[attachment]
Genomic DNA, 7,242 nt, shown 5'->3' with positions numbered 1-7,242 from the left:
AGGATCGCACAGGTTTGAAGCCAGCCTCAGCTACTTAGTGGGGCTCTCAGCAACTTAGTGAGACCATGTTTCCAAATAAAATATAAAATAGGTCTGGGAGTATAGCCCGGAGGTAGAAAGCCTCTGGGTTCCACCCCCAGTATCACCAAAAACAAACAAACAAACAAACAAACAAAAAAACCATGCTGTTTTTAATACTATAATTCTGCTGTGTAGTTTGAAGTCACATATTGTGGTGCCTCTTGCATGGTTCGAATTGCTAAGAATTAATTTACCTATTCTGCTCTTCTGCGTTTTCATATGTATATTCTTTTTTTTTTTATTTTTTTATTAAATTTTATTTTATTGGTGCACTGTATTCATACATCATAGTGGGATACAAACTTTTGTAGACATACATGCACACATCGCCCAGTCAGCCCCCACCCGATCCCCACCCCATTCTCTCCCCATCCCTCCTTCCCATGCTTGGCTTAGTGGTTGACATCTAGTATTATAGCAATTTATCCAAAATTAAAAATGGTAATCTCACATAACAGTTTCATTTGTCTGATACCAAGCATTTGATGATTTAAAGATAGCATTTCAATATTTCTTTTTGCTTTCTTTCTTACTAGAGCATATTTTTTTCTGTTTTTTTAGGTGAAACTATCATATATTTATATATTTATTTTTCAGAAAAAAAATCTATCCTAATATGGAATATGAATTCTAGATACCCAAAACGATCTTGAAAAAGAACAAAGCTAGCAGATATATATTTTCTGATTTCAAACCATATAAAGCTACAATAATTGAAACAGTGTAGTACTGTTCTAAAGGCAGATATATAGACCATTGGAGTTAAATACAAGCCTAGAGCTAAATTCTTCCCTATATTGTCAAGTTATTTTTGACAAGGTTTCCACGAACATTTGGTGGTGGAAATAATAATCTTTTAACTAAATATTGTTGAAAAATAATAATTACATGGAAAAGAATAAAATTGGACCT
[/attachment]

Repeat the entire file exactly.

Genomic DNA, 7,242 nt, shown 5'->3' with positions numbered 1-7,242 from the left:
AGGATCGCACAGGTTTGAAGCCAGCCTCAGCTACTTAGTGGGGCTCTCAGCAACTTAGTGAGACCATGTTTCCAAATAAAATATAAAATAGGTCTGGGAGTATAGCCCGGAGGTAGAAAGCCTCTGGGTTCCACCCCCAGTATCACCAAAAACAAACAAACAAACAAACAAACAAAAAAACCATGCTGTTTTTAATACTATAATTCTGCTGTGTAGTTTGAAGTCACATATTGTGGTGCCTCTTGCATGGTTCGAATTGCTAAGAATTAATTTACCTATTCTGCTCTTCTGCGTTTTCATATGTATATTCTTTTTTTTTTTATTTTTTTATTAAATTTTATTTTATTGGTGCACTGTATTCATACATCATAGTGGGATACAAACTTTTGTAGACATACATGCACACATCGCCCAGTCAGCCCCCACCCGATCCCCACCCCATTCTCTCCCCATCCCTCCTTCCCATGCTTGGCTTAGTGGTTGACATCTAGTATTATAGCAATTTATCCAAAATTAAAAATGGTAATCTCACATAACAGTTTCATTTGTCTGATACCAAGCATTTGATGATTTAAAGATAGCATTTCAATATTTCTTTTTGCTTTCTTTCTTACTAGAGCATATTTTTTTCTGTTTTTTTAGGTGAAACTATCATATATTTATATATTTATTTTTCAGAAAAAAAATCTATCCTAATATGGAATATGAATTCTAGATACCCAAAACGATCTTGAAAAAGAACAAAGCTAGCAGATATATATTTTCTGATTTCAAACCATATAAAGCTACAATAATTGAAACAGTGTAGTACTGTTCTAAAGGCAGATATATAGACCATTGGAGTTAAATACAAGCCTAGAGCTAAATTCTTCCCTATATTGTCAAGTTATTTTTGACAAGGTTTCCACGAACATTTGGTGGTGGAAATAATAATCTTTTAACTAAATATTGTTGAAAAATAATAATTACATGGAAAAGAATAAAATTGGACCT